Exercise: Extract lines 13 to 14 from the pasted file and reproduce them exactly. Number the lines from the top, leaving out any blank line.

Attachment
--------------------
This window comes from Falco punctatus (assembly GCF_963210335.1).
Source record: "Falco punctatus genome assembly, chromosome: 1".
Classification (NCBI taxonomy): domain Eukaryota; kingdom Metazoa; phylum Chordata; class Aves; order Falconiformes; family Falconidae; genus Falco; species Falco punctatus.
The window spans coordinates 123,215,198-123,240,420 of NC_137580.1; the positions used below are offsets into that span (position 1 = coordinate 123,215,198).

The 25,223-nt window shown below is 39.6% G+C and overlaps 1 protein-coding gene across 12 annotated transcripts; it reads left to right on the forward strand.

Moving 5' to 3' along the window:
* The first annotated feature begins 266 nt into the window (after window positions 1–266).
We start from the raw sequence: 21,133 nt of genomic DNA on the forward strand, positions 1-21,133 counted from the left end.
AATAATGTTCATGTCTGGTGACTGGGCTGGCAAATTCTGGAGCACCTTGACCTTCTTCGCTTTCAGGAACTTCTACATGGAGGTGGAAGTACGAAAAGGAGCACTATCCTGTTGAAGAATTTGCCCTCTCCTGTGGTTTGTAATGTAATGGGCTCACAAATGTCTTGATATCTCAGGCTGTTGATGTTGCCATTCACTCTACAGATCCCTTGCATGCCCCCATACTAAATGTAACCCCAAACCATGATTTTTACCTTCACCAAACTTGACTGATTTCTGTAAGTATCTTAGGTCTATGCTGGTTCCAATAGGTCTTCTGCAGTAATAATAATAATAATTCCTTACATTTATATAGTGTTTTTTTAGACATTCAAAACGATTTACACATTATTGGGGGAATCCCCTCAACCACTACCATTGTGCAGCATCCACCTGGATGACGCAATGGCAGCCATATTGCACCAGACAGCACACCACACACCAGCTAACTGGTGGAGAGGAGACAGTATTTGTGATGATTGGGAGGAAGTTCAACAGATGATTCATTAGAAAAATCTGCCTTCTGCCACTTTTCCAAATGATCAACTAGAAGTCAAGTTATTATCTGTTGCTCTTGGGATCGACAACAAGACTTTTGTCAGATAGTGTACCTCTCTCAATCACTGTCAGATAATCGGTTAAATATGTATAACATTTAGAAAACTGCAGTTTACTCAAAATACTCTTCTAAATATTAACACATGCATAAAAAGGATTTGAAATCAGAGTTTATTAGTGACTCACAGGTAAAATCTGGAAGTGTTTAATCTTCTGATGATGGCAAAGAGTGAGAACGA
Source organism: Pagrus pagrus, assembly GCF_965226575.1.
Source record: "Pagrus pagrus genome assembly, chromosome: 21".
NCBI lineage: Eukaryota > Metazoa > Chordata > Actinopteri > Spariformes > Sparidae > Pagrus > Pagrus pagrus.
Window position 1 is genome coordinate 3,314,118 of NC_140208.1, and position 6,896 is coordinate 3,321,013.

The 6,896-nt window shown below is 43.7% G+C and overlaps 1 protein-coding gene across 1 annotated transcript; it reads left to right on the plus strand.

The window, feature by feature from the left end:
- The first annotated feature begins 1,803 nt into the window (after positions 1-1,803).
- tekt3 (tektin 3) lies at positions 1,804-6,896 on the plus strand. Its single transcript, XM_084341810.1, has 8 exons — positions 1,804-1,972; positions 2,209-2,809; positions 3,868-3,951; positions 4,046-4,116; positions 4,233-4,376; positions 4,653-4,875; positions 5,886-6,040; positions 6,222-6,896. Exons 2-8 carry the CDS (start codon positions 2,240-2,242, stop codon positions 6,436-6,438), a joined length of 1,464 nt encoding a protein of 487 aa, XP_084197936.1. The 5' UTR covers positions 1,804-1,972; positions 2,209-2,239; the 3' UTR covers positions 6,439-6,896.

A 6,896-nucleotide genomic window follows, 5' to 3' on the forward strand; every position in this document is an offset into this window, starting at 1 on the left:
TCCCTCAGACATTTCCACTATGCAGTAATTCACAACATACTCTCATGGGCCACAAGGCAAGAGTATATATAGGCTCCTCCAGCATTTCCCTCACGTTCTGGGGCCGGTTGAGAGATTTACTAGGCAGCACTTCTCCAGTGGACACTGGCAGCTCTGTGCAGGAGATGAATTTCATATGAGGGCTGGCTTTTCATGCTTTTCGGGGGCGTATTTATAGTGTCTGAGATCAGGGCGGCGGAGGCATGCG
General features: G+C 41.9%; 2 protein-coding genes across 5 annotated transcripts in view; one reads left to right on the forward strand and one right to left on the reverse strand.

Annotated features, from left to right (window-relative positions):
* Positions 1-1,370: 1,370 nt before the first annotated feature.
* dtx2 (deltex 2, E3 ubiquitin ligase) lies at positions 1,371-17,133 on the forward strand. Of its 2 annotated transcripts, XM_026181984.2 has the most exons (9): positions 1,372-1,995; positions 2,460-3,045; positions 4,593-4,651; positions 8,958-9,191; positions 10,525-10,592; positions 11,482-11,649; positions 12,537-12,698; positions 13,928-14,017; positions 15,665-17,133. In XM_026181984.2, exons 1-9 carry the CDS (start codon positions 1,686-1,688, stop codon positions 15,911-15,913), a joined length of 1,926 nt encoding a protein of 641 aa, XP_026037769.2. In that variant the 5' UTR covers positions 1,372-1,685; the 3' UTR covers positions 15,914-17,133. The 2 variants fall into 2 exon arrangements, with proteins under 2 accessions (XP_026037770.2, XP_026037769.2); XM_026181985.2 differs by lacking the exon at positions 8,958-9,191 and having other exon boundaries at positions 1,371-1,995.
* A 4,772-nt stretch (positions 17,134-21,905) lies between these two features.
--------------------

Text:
Window position 1 is genome coordinate 3,314,118 of NC_140208.1, and position 6,896 is coordinate 3,321,013.

The 6,896-nt window shown below is 43.7% G+C and overlaps 1 protein-coding gene across 1 annotated transcript; it reads left to right on the plus strand.